After discussing these occurrences with my spiritual guide, he suggested that I was not experiencing an existential crisis, that I’m not in a state of death anxiety or fear of death episode but that I had other concerns. I’ve reflected on that suggestion and I’ve come to the conclusion that it’s not the dying that I fear most, it’s my dignity, my autonomy, the control over my final moments. If I were to be found in a coma or dead in my bed, or if I lapsed into a persistent vegetative state, Who would make my decisions for me? Who would decide what were to become of me while still living or when I’m dead? Who would know what I would want? What would I choose? It’s the fear of not being able to chose for myself that makes me panic. [Anonymous]

Those of us in the helping professions see this situation all too often and never cease to be amazed rarely people and healthcare professionals talk about what could be  the most important subjects in our lives: death, dying and our options for pre-death and post-death care. One of the reasons why the general population avoids the discussion is because it’s uncomfortable and creates anxiety, raises primeval fears, and disrupts our principal coping mechanism: denial. Physicians and healthcare providers don’t like the subject because any death represents a blow to their egos, a failure.

But a thanatologist’s, I’m going to take the risk of dissolving hope, creating anxiety, and shredding the veil of denial. Playing the ostrich and plunging our heads into the sand won’t hold death or dying or the important decisions associated with transition and bereavement in abeyance or make them go away. You have to have the guts to face these realities, to discuss them, and to take the bull by the horns and make some decisions for your own sake and for the sake of your survivors. The talk about pre- and post-death options, the realities, the myths, the rituals and the resources cannot be postponed until someone pulls a sheet over your head. Our ability to embrace life fully is not contingent on our efforts deny death, because when we take that we do ourselves a disservice and our families an injustice. We discuss, negotiate, plan and execute options in other areas of life so why not acknowledge the end-of-life options?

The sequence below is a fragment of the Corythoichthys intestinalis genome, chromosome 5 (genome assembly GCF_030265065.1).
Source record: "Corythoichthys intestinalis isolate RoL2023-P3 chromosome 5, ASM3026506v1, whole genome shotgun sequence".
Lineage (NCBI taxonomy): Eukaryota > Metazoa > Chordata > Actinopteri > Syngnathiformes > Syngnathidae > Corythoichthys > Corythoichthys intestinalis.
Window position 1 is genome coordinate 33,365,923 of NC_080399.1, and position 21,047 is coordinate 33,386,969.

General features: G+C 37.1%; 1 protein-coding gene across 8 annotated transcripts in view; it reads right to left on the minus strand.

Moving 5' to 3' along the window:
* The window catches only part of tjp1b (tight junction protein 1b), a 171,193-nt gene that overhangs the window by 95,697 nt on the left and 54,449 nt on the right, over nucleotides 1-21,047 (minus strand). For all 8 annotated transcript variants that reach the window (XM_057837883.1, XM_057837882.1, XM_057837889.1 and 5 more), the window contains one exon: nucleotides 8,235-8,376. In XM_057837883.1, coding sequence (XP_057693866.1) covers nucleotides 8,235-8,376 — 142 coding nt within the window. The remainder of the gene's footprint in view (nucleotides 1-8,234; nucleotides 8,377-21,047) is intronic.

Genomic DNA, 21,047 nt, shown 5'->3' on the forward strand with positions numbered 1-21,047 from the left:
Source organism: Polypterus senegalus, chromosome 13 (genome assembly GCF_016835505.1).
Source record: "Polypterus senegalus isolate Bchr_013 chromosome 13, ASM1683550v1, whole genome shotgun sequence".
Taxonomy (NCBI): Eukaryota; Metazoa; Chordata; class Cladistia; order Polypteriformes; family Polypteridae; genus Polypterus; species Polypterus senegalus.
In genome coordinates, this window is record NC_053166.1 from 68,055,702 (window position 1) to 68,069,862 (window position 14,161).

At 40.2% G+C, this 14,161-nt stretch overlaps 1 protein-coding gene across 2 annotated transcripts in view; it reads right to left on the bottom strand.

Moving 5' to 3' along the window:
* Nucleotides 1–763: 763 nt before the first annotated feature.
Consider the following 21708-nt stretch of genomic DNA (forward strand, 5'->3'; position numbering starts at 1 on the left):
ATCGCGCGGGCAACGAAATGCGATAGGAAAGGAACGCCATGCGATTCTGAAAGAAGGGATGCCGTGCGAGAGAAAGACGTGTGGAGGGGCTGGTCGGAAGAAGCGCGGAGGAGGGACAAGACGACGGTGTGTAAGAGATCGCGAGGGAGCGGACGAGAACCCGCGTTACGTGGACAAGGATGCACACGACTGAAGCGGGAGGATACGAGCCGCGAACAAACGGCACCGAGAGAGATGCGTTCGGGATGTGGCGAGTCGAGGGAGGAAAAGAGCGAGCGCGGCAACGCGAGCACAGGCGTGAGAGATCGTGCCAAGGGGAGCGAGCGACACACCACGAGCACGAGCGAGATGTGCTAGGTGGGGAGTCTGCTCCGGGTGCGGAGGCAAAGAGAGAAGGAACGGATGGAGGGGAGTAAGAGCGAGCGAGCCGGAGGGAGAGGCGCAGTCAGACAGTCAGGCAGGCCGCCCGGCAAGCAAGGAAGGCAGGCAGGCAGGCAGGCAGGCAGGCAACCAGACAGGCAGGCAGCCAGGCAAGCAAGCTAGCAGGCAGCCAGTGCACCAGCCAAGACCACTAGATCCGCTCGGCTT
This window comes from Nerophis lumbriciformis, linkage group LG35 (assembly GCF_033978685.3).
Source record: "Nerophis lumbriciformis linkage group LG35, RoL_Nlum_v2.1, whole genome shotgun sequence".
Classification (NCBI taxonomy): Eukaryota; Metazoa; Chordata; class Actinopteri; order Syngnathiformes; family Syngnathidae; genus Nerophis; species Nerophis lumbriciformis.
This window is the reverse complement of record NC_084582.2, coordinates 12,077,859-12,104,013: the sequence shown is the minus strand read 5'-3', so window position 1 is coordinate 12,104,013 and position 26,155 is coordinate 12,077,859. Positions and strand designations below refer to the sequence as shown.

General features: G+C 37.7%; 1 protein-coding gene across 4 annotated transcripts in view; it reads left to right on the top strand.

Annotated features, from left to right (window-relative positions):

To read, print or download the entire essay, please click this link: Choices of a Lifetime-Essay

Share Your Choices and Options with your Family

Share Your Choices and Options with your Family

Wounded Helpers: Thanatology Café


The experience of a death brings with it a host of emotions including anxiety, loss, sadness, depression, and anger, and many more. You need to talk to someone about these experiences but it has to be someone who is nonjudgmental, who knows how to listen, who has had similar experience and wants to share your pain. We call that person a wounded helper.

heart to heart


When my husband was killed, I felt an overwhelming sense of isolation, anxiety, anger. As I made my way through my daily and weekly routines, I felt weighed down by something I really couldn’t put my finger on it. Then I heard about Thanatology Café and decided to give it a try even though I was never one to sit and share in a discussion group. Now I am amazed by how much I look forward to the monthly two-hour gathering and to the occasional “extraordinary” session when I can sit in a room with others who truly understand are want to hear about what I am going through. We wounded healers have met have become so special to each other and share such strength and support. I don’t feel so alone because I realize others suffer, too, but differently. In this room with our facilitator and my companions, I have the courage to face life and death, to talk about it, to heal, and to laugh again.” [Anonymous]


The quote above describes a very common sentiment, one that you may be experiencing when thinking about joining the Thanatology Café group. The death of someone close to you suddenly and violently changes your life. You are faced with a multitude of emotions all at once, with unpleasant experiences, hard decisions, and unexpected changes that need to be confronted and managed; the unthinkable has to be assimilated into what was once a normal life but is now a life changed forever.

To read, print or download my complete essay, click this link A discussion group_who needs it_handout.

Thanatology Café Rev. Ch. Harold Principal Facilitator

Thanatology Café
Rev. Ch. Harold
Principal Facilitator